Lenalidomide therapy after autologous stem-cell transplantation (ASCT) significantly prolongs time to progression in patients with multiple myeloma, according to a study published in The Lancet Haematology.
A previous analysis of the phase 3 CALGB (Alliance) 100104 study (ClinicalTrials.gov Identifier: NCT00114101) at median follow-up of 34 months revealed that lenalidomide prolonged time to progression, overall survival, but increased the risk of second primary malignancies.
Researchers enrolled 460 patients and randomly assigned them to receive lenalidomide or placebo in this double blind study. The study was unblinded after 3 interim analyses at a median follow-up of 18 months, at which point 86 of 128 patients receiving placebo without progressive disease crossed over to the lenalidomide arm.
The median follow-up for this updated survival analysis was 91 months. The median time to progression in the lenalidomide arm was 57.3 months (95% CI, 44.2-73.3) vs 28.9 months (95% CI, 23.0-36.3) for the placebo arm (hazard ratio [HR], 0.57; 95% CI, 0.46-0.71; P <.0001).
In the lenalidomide group, 18 (8%) hematologic and 14 (6%) solid tumor second primary malignancies occurred after randomization and prior to disease progression vs 3 (1%) hematologic and 9 (4%) solid tumor second primary malignances in the placebo group. Three hematologic and 5 solid tumor second primary malignancies in the placebo arm were in the crossover subgroup.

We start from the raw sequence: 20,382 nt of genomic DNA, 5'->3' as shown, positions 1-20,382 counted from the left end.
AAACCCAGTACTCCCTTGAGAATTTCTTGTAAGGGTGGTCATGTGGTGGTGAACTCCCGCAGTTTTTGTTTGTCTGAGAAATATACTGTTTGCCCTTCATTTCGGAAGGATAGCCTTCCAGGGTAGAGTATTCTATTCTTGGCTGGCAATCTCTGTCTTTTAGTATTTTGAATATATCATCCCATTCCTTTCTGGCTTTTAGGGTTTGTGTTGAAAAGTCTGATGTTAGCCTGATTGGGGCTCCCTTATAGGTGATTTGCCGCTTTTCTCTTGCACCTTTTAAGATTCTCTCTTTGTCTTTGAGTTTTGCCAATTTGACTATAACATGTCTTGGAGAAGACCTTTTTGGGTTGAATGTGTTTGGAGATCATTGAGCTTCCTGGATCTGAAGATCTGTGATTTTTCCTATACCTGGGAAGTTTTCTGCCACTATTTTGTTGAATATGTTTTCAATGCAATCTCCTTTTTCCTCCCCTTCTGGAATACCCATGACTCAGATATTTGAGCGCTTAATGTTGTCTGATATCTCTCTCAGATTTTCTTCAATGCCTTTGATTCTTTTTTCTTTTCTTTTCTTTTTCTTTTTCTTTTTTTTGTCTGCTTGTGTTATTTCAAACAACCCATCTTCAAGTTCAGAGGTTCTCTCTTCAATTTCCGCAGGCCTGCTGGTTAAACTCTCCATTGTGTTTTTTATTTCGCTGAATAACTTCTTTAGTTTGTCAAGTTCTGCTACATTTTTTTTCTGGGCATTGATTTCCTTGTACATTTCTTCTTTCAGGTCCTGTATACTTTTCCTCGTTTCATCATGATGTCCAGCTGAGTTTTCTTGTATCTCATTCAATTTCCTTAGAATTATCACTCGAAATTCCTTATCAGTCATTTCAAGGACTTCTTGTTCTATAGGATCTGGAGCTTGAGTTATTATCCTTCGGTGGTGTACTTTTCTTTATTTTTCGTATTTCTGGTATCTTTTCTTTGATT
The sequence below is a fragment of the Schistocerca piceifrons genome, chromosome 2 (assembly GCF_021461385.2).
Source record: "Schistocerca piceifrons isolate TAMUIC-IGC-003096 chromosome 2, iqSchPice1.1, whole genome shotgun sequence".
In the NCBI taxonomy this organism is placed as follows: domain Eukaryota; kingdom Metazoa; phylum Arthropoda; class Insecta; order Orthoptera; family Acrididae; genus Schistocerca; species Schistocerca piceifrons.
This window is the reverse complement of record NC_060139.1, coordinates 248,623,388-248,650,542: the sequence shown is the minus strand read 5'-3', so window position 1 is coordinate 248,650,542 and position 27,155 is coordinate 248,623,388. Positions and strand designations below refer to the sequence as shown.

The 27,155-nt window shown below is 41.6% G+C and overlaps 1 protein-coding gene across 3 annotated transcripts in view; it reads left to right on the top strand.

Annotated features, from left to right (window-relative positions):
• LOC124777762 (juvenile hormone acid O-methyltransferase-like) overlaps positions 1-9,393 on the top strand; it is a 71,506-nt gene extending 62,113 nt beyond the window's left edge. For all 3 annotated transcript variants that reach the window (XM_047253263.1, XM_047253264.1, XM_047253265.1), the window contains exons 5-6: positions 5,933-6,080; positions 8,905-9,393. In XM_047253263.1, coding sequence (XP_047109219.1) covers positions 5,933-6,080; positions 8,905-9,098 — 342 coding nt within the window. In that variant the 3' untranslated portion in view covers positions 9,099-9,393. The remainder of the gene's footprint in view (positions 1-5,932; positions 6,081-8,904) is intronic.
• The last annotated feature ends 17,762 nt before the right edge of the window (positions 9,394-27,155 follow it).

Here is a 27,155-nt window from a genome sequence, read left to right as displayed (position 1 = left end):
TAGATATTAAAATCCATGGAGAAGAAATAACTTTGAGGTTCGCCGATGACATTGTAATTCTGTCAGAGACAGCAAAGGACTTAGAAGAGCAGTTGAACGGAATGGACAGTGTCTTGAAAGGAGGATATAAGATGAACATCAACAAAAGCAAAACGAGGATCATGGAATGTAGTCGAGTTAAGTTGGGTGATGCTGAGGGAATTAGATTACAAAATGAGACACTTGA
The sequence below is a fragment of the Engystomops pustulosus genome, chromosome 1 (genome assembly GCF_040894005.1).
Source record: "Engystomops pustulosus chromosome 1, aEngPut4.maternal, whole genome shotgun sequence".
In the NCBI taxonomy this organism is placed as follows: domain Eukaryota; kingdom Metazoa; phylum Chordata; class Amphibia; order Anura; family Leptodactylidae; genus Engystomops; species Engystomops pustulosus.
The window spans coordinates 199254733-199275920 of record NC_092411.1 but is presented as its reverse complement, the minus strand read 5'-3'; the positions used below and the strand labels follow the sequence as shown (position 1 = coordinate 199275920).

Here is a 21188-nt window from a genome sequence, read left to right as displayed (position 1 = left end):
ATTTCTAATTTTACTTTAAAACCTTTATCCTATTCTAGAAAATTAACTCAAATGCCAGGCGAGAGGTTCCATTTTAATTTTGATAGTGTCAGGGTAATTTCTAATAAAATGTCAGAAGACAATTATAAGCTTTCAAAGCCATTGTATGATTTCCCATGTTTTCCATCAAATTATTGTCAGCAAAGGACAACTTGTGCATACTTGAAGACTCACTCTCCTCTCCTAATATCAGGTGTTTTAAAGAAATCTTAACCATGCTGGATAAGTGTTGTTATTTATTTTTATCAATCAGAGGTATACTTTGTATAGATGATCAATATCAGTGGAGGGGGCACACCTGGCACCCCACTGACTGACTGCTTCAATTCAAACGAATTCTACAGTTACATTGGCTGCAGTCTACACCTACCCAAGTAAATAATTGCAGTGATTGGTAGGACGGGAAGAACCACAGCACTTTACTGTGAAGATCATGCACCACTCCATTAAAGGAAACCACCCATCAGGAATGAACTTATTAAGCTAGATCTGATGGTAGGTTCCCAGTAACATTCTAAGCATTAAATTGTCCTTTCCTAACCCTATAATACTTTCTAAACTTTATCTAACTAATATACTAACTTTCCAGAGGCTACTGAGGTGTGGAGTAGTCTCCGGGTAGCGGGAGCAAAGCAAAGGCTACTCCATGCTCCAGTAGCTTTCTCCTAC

The most frequently reported grade 3 to 4 adverse events (AE) were neutropenia (50% of patients in the lenalidomide arm vs 18% in placebo arm) and thrombocytopenia (15% in the lenalidomide arm vs 5% in placebo arm).
The authors conclude saying, “Despite an increase in hematological adverse events and second primary malignancies, lenalidomide maintenance therapy after ASCT significantly improved time to progression and could be considered a standard of care.”
1. Holstein SA, Jung SH, Richardson PG, et al. Updated analysis of CALGB (Alliance) 100104 assessing lenalidomide versus placebo maintenance after single autologous stem-cell transplantation for multiple myeloma: a randomised, double-blind, phase 3 trial. [published online August 18, 2017]. Lancet Haematol. doi: 10.1016/S2352-3026(17)30140-0